The Assembly Committee on Natural Resources on Monday unanimously approved proposed legislation by San Bernardino County Supervisor Robert Lovingood that would allow renewable energy projects to be built on mining sites where the land has already been disturbed.
Lovingood addressed the committee Monday on his proposed Assembly Bill 1034, introduced by Assemblyman Jay Obernolte, R-Hesperia, on Feb. 26, said Ross Sevy, Obernolte’s district director.
“This is just one more component putting renewable power where it belongs,” Lovingood said in a telephone interview Monday. “It’s one of the many components that will ensure responsible development benefitting constituents, the power suppliers and also keep us meeting the goals given to us by both state and local government on renewable energy projects.”
The proposed legislation, should it become law, would remove regulatory hurdles that complicate the development of renewable energy projects at mining sites. In San Bernardino County, it would free up a total of 12,000 acres of disturbed land at 104 mines for renewable energy development.
The way it stands now, proposed renewable energy projects at mining locations are subject to a stringent permit and review process under the Surface Mining and Reclamation Act, Lovingood said.
“AB 1034 is a common-sense bill,” Lovingood said in a statement Monday. “It promotes job growth, reduces the need to build renewable energy projects on pristine desert land, cuts air pollution and helps mine operators reduce costs.”
The proposed legislation comes at a time when state and federal officials are planning implementation of a comprehensive renewable energy conservation plan encompassing 22.5 million acres across seven California counties. More than half that acreage is in San Bernardino County, the largest county in the continental United States.
In February, the county submitted a 56-page position paper to a task force detailing its concerns regarding the plan, recommending, among other things, that the task force further analyze the potential impacts of renewable energy projects to mining operations and recreation areas in the High Desert. The task force is composed of the U.S. Bureau of Land Management, U.S. Fish and Wildlife Service, California Energy Commission and the California Department of Fish and Game.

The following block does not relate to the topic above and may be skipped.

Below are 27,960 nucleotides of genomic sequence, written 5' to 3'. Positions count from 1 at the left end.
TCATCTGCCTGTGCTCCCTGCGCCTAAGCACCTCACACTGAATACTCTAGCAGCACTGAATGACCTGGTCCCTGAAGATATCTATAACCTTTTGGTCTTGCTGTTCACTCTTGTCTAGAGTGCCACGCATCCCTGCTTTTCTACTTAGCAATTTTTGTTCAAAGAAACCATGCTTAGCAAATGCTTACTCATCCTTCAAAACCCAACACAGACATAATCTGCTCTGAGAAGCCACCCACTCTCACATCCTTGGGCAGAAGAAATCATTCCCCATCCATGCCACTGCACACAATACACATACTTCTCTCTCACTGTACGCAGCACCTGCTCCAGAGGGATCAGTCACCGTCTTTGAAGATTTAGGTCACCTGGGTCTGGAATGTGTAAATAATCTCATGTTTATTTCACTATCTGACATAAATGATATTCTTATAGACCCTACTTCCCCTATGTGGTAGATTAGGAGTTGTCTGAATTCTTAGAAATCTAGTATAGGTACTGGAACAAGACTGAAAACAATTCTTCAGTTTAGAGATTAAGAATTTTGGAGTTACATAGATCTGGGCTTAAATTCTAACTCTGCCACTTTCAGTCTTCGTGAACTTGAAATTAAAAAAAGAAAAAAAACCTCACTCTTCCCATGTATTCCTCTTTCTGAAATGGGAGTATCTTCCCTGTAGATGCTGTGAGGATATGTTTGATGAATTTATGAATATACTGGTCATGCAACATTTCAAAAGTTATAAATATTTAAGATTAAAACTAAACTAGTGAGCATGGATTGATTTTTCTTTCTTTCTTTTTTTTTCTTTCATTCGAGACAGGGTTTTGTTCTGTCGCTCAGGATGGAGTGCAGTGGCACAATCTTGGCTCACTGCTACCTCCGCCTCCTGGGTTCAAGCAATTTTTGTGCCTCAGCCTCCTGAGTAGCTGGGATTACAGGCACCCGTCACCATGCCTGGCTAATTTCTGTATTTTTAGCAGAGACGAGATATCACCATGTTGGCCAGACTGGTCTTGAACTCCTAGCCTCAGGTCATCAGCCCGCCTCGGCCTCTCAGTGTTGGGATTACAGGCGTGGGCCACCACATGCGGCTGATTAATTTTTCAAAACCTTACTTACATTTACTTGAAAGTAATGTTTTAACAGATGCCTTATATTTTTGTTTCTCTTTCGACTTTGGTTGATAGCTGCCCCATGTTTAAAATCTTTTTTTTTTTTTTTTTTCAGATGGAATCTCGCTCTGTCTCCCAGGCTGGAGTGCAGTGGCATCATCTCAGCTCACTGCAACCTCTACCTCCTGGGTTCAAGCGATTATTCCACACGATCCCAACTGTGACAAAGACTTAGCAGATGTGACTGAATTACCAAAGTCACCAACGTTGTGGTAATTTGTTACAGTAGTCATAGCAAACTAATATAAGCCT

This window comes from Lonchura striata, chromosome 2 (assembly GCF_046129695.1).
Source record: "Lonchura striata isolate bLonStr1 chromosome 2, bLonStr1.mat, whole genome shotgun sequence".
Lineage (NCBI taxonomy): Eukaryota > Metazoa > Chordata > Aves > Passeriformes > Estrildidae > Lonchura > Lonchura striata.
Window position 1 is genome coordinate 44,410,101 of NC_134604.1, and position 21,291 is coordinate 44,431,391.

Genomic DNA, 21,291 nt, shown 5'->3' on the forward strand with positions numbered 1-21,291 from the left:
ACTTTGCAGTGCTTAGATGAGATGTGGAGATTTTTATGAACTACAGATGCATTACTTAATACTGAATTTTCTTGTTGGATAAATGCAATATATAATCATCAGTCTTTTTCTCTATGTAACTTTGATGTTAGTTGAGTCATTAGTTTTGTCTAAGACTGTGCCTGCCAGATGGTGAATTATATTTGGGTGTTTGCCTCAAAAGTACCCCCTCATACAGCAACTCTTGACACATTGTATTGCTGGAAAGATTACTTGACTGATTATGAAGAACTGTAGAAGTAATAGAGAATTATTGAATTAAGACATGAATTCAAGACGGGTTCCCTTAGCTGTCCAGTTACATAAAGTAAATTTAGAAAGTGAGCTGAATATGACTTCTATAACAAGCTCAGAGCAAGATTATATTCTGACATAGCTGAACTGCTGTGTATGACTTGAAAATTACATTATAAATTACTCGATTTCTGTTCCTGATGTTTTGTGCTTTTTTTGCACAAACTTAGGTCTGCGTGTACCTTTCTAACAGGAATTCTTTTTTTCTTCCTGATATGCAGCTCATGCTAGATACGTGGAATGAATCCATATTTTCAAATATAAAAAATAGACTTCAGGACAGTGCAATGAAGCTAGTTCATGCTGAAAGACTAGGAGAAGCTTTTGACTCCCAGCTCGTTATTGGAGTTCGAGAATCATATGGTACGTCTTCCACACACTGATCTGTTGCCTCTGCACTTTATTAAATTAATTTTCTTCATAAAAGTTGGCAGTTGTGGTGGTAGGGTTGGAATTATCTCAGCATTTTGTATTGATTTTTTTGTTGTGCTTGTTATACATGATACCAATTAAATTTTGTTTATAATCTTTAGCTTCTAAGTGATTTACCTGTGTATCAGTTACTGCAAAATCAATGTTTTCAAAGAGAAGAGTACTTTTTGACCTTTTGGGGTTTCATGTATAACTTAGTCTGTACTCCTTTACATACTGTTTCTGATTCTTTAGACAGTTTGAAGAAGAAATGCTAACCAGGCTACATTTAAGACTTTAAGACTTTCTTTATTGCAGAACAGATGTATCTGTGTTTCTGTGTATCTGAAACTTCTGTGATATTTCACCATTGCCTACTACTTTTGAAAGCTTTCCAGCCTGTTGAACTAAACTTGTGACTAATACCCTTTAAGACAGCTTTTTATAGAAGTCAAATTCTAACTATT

The county now has $5 billion in planned or completed solar energy projects on its books. Don Holland, Lovingood’s policy adviser, said in an e-mail Monday that solar and wind renewable energy projects at active mining sites could dramatically reduce electricity costs and provide an incentive to continue doing business in California instead of moving elsewhere.
The average mining job pays more than $80,000 a year, and each mining job creates an additional three to four support jobs, Holland said.
In a statement Monday, Obernolte said that while San Bernardino County is an attractive location for renewable energy development, many residents in his district are frustrated with the number of large-scale projects proposed near their homes. He said AB 1034 helps alleviate some of that concern.
“Not only will this preserve undisturbed lands for other uses, it will also help the state meet its renewable energy goals of generating 33 percent of its electricity from renewable sources by 2020,” Obernolte said.